SEC Division of Investment Management Publishes Feedback from Cryptocurrency ETP Inquiry
10/02/2018In January, the Securities and Exchange Commission (SEC) Division of Investment Management published a widely cited open letter to the industry in which the Division asked a series of questions about how it should consider risks associated with bitcoin- and other cryptocurrency-backed exchange-traded products (ETPs). The SEC staff expressed concerns about whether the bitcoin markets were sufficiently mature and liquid for registered funds to invest in that class of asset, and flagged several other issues related to valuation, liquidity, custody, ETP arbitrage and potential manipulation, among other things.
Now the Division is starting to post feedback it received from that inquiry. To date, the SEC has posted six letters: one from an exchange, one from a trade association, one from an investment manager and several from individual market participants. Presumably, this is the leading edge of what will be more and more responses over time.
Here’s a quick summary:
Several of the letters maintained that many of the issues regarding cryptocurrency ETPs are either very similar or identical to those encountered for other commodity-linked ETPs. In respect of valuation, some of the responses pointed to bitcoin futures markets on the Cboe Futures Exchange and CME from which real-time data could be pulled. However, some market participants also noted that air drops and forks create valuation issues that have yet to be sufficiently addressed. Many of the letters also argued that cryptocurrency ETPs would be sufficiently liquid, as billions of dollars’ worth of bitcoin trade on exchanges daily.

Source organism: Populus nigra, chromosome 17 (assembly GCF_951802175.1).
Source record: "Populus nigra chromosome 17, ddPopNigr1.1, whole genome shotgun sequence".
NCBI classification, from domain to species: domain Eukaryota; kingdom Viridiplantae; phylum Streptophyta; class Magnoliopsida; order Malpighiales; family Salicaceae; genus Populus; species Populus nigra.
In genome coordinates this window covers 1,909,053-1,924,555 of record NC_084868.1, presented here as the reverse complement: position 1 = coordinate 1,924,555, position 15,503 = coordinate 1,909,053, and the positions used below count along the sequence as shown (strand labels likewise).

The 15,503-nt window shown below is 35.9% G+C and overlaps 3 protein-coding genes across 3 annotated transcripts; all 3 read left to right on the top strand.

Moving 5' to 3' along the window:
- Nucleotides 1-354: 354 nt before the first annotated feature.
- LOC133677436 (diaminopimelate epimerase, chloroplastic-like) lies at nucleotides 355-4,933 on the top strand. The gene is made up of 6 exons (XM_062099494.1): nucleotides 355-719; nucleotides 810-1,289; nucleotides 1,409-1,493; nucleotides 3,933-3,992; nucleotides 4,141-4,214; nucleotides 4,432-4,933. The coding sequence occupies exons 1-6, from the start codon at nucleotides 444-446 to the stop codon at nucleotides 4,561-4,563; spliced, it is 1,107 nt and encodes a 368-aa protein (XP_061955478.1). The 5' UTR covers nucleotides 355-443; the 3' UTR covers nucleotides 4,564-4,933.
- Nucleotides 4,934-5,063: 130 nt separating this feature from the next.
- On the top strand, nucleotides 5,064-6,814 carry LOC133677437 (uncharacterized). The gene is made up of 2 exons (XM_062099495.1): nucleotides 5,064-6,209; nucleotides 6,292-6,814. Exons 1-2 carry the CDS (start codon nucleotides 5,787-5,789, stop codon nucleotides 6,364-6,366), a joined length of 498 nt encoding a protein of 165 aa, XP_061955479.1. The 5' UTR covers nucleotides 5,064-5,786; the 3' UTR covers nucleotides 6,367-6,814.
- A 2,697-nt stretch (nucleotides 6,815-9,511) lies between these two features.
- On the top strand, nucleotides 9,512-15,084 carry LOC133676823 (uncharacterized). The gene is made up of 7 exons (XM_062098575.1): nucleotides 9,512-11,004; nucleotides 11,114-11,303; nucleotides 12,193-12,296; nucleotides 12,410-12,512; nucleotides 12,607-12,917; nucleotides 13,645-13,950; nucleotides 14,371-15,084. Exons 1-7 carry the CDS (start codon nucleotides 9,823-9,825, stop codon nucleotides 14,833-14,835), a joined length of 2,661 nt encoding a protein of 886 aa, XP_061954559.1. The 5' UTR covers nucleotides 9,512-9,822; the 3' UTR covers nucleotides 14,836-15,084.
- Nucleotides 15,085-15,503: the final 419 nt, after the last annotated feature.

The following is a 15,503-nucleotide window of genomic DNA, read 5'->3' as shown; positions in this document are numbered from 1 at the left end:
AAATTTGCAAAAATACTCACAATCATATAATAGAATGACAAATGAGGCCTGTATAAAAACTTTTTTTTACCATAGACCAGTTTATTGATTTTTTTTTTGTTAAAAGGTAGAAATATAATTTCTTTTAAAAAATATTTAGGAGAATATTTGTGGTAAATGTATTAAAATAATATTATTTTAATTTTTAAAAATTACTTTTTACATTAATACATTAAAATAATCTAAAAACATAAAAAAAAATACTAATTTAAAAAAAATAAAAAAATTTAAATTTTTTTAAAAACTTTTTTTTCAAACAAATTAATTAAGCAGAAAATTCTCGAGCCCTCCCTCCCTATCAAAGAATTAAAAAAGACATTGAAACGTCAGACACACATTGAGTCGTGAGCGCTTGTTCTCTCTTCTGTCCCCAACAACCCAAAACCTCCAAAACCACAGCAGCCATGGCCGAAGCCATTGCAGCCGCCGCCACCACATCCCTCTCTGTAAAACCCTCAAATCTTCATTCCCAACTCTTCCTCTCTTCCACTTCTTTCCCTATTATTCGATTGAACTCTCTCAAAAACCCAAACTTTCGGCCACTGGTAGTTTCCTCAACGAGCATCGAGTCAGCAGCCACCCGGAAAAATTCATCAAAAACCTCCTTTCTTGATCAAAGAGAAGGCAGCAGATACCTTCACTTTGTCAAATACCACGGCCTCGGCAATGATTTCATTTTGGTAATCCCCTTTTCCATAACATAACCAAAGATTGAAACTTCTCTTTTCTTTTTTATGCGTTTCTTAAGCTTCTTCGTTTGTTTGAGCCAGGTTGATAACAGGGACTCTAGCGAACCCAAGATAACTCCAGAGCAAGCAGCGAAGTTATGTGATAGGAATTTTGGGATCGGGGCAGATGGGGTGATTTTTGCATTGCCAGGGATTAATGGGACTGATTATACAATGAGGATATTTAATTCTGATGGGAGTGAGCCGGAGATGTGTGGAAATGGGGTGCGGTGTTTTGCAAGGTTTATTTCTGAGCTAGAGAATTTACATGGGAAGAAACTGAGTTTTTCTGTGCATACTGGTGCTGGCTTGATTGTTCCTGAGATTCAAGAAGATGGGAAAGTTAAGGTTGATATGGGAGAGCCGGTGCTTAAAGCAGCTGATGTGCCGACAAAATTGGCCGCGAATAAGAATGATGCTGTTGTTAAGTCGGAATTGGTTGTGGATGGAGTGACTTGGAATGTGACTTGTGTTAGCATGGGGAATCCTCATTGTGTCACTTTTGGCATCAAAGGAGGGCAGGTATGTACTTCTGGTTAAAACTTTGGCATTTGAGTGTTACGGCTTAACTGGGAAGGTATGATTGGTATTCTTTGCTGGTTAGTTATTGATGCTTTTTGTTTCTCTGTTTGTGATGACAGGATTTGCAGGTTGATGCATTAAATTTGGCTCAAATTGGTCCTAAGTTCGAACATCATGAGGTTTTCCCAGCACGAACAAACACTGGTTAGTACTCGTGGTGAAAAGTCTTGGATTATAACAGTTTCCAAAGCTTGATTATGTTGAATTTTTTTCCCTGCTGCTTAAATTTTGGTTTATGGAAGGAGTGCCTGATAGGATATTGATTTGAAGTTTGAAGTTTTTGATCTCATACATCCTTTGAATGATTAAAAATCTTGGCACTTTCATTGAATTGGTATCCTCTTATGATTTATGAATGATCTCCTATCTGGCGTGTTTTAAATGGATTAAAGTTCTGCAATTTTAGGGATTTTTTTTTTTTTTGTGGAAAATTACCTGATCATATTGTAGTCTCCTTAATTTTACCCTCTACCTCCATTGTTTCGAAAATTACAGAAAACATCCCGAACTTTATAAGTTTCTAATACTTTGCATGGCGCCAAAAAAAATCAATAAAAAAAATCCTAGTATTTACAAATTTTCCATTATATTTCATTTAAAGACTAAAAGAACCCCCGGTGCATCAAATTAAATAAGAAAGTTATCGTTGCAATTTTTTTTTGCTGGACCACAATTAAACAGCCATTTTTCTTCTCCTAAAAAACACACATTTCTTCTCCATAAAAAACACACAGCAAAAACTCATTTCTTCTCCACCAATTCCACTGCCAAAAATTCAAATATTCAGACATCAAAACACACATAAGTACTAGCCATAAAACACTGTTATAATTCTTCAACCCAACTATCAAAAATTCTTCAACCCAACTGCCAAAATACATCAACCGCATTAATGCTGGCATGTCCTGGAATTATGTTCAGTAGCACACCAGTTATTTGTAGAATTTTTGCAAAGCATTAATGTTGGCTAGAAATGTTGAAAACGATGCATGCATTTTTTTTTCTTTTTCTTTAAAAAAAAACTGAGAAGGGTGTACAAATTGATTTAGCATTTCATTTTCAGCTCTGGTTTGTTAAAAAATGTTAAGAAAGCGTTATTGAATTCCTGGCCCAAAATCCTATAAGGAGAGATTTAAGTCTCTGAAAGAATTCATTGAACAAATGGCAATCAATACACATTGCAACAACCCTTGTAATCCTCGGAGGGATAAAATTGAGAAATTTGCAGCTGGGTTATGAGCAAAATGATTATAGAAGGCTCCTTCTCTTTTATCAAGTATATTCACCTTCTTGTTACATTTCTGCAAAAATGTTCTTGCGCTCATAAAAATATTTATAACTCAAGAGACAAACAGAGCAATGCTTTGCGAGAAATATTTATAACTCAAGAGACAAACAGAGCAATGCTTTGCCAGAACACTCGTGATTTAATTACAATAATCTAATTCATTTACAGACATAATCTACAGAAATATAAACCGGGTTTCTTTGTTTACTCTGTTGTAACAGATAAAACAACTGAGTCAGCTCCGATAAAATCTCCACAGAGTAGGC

One comment letter claimed that there should be no disparate treatment in terms of custody between cryptocurrency futures contracts and commodity futures contracts used in other ETPs, while others conceded that there is still work to be done to address the Division’s concerns in respect of holding cryptocurrency directly. In addition, several letters claimed that the spot and over-the-counter cryptocurrency markets could support the existing arbitrage mechanism for an ETP.
Responses were split on issues related to manipulation and other risks, as one response argued that these risks are no different than those for other commodity-linked ETPs, while another shared the Division’s concerns for the potential for fraud and manipulation in cryptocurrency markets. Another response also argued that the introduction of a regulated ETP could quell some of these concerns, as it would lend itself to the SEC’s increased enforcement and regulatory authority.
One comment letter also argued that it is not appropriate to apply traditional securities laws to cryptocurrencies due to their unique nature, while another cautioned that if the SEC continues to over-regulate cryptocurrency markets, innovators will look to do business in other jurisdictions.
The SEC has also received thousands of comments in response to applications to list specific cryptocurrency ETPs, and, due to the sheer volume of comments and apparent disagreement among SEC commissioners and market participants, it does not appear likely that any formal decisions will be made to approve these applications in the near future. We will continue to monitor any responses to this inquiry and any additional guidance the SEC may publish in respect of cryptocurrency ETPs.